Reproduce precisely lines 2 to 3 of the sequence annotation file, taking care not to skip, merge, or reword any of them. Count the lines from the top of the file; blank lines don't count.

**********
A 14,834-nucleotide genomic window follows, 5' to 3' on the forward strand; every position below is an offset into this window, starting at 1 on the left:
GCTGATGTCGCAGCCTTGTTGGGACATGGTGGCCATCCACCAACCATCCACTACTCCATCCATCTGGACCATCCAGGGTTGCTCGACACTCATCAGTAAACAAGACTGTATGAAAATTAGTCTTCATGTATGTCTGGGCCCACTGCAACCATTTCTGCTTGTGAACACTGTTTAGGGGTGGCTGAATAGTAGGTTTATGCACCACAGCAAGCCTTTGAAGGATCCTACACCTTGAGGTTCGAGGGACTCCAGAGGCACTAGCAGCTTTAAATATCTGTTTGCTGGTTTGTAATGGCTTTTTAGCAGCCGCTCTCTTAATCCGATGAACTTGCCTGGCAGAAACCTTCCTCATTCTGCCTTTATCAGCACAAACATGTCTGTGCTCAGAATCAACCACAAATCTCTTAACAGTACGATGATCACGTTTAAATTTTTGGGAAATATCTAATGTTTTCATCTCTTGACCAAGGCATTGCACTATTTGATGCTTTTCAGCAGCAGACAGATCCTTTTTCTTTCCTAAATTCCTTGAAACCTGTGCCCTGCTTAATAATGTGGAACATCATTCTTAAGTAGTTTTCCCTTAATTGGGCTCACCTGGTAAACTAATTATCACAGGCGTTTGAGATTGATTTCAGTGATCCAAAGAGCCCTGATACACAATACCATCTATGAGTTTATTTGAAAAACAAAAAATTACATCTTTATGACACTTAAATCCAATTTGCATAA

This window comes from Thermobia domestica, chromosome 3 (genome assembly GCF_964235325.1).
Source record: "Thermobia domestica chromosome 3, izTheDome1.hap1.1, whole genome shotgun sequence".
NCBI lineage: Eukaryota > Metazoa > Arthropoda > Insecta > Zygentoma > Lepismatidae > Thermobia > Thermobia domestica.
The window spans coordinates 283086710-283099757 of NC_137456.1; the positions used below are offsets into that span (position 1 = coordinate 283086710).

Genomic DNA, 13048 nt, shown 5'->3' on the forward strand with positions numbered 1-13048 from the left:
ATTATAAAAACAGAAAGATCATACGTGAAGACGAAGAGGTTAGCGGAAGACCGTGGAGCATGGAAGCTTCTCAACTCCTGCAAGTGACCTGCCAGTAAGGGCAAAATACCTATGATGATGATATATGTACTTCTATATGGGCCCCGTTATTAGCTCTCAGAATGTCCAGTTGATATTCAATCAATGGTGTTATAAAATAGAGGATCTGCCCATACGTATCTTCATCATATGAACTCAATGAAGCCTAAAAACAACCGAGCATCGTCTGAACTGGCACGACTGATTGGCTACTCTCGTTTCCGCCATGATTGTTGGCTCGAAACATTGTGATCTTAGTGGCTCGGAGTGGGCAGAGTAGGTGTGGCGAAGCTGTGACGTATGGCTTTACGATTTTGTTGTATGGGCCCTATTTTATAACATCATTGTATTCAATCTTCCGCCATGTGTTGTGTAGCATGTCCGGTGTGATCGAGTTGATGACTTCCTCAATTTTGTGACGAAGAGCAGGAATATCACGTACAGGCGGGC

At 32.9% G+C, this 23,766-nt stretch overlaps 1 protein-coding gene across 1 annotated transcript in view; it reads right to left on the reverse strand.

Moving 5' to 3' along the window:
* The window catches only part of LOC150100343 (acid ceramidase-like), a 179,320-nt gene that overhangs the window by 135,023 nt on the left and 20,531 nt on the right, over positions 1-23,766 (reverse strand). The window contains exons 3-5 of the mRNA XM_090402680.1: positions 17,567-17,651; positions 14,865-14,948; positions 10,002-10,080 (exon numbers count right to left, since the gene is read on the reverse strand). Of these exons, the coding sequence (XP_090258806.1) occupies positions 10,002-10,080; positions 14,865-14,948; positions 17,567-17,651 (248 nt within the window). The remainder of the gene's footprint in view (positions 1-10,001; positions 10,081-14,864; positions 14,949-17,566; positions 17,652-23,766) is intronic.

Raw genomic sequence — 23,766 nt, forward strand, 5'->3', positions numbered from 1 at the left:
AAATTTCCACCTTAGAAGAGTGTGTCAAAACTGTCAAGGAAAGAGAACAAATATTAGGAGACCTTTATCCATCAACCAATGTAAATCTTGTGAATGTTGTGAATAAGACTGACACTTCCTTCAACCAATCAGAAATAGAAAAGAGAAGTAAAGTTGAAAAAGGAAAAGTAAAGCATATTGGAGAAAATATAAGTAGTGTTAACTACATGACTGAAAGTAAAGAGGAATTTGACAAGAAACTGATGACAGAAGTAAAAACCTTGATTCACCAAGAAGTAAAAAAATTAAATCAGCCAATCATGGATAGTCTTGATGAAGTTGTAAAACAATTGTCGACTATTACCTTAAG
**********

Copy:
GCTGATGTCGCAGCCTTGTTGGGACATGGTGGCCATCCACCAACCATCCACTACTCCATCCATCTGGACCATCCAGGGTTGCTCGACACTCATCAGTAAACAAGACTGTATGAAAATTAGTCTTCATGTATGTCTGGGCCCACTGCAACCATTTCTGCTTGTGAACACTGTTTAGGGGTGGCTGAATAGTAGGTTTATGCACCACAGCAAGCCTTTGAAGGATCCTACACCTTGAGGTTCGAGGGACTCCAGAGGCACTAGCAGCTTTAAATATCTGTTTGCTGGTTTGTAATGGCTTTTTAGCAGCCGCTCTCTTAATCCGATGAACTTGCCTGGCAGAAACCTTCCTCATTCTGCCTTTATCAGCACAAACATGTCTGTGCTCAGAATCAACCACAAATCTCTTAACAGTACGATGATCACGTTTAAATTTTTGGGAAATATCTAATGTTTTCATCTCTTGACCAAGGCATTGCACTATTTGATGCTTTTCAGCAGCAGACAGATCCTTTTTCTTTCCTAAATTCCTTGAAACCTGTGCCCTGCTTAATAATGTGGAACATCATTCTTAAGTAGTTTTCCCTTAATTGGGCTCACCTGGTAAACTAATTATCACAGGCGTTTGAGATTGATTTCAGTGATCCAAAGAGCCCTGATACACAATACCATCTATGAGTTTATTTGAAAAACAAAAAATTACATCTTTATGACACTTAAATCCAATTTGCATAA

This window comes from Thermobia domestica, chromosome 3 (genome assembly GCF_964235325.1).